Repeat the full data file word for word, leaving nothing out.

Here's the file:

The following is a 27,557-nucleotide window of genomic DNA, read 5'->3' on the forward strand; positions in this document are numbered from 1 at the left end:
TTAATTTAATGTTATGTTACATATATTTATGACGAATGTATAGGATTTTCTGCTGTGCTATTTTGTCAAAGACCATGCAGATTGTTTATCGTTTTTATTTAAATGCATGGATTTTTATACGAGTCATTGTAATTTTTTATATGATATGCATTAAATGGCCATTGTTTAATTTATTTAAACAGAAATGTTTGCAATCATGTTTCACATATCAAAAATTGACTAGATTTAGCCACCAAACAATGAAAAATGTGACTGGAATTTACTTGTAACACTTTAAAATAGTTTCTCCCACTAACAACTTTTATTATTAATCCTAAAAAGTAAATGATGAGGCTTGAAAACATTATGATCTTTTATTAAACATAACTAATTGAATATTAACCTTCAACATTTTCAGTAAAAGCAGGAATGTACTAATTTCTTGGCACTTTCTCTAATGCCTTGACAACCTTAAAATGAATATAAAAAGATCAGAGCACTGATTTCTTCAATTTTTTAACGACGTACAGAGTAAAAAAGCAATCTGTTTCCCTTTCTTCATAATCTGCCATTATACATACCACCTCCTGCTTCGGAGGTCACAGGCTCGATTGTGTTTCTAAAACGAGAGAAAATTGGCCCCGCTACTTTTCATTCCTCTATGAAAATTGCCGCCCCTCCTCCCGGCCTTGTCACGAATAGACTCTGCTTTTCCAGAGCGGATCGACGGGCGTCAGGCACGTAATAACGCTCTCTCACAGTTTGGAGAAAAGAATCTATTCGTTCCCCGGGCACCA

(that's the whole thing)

The following is a 27,557-nucleotide window of genomic DNA, read 5'->3' on the forward strand; positions in this document are numbered from 1 at the left end:
TTAATTTAATGTTATGTTACATATATTTATGACGAATGTATAGGATTTTCTGCTGTGCTATTTTGTCAAAGACCATGCAGATTGTTTATCGTTTTTATTTAAATGCATGGATTTTTATACGAGTCATTGTAATTTTTTATATGATATGCATTAAATGGCCATTGTTTAATTTATTTAAACAGAAATGTTTGCAATCATGTTTCACATATCAAAAATTGACTAGATTTAGCCACCAAACAATGAAAAATGTGACTGGAATTTACTTGTAACACTTTAAAATAGTTTCTCCCACTAACAACTTTTATTATTAATCCTAAAAAGTAAATGATGAGGCTTGAAAACATTATGATCTTTTATTAAACATAACTAATTGAATATTAACCTTCAACATTTTCAGTAAAAGCAGGAATGTACTAATTTCTTGGCACTTTCTCTAATGCCTTGACAACCTTAAAATGAATATAAAAAGATCAGAGCACTGATTTCTTCAATTTTTTAACGACGTACAGAGTAAAAAAGCAATCTGTTTCCCTTTCTTCATAATCTGCCATTATACATACCACCTCCTGCTTCGGAGGTCACAGGCTCGATTGTGTTTCTAAAACGAGAGAAAATTGGCCCCGCTACTTTTCATTCCTCTATGAAAATTGCCGCCCCTCCTCCCGGCCTTGTCACGAATAGACTCTGCTTTTCCAGAGCGGATCGACGGGCGTCAGGCACGTAATAACGCTCTCTCACAGTTTGGAGAAAAGAATCTATTCGTTCCCCGGGCACCA